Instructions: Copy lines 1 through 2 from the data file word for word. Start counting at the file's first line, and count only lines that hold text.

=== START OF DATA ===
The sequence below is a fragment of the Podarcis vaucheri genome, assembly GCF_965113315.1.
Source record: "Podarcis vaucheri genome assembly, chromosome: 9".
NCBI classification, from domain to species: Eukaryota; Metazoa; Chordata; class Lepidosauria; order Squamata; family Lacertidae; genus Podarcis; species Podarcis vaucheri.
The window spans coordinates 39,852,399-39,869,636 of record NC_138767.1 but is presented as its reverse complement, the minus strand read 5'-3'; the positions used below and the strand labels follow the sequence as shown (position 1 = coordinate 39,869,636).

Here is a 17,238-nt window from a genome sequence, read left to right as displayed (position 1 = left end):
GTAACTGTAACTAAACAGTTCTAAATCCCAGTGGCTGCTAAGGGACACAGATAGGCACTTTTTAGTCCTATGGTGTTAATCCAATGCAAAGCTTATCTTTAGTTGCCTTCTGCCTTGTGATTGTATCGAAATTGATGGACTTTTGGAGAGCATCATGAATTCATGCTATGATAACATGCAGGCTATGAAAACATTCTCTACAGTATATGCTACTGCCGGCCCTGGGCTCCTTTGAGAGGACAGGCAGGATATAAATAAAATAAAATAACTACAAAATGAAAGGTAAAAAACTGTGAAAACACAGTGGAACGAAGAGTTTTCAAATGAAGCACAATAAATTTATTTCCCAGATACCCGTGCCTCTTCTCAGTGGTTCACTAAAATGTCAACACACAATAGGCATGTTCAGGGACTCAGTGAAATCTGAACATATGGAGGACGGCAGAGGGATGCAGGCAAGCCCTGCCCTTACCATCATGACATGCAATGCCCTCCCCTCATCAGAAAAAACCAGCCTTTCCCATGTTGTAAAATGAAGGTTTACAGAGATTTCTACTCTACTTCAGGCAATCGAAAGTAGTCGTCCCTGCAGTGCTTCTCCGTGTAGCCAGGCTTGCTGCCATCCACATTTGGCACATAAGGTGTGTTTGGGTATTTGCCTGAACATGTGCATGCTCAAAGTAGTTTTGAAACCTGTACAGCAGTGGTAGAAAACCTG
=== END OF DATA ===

The sequence below is a fragment of the Podarcis vaucheri genome, assembly GCF_965113315.1.
Source record: "Podarcis vaucheri genome assembly, chromosome: 9".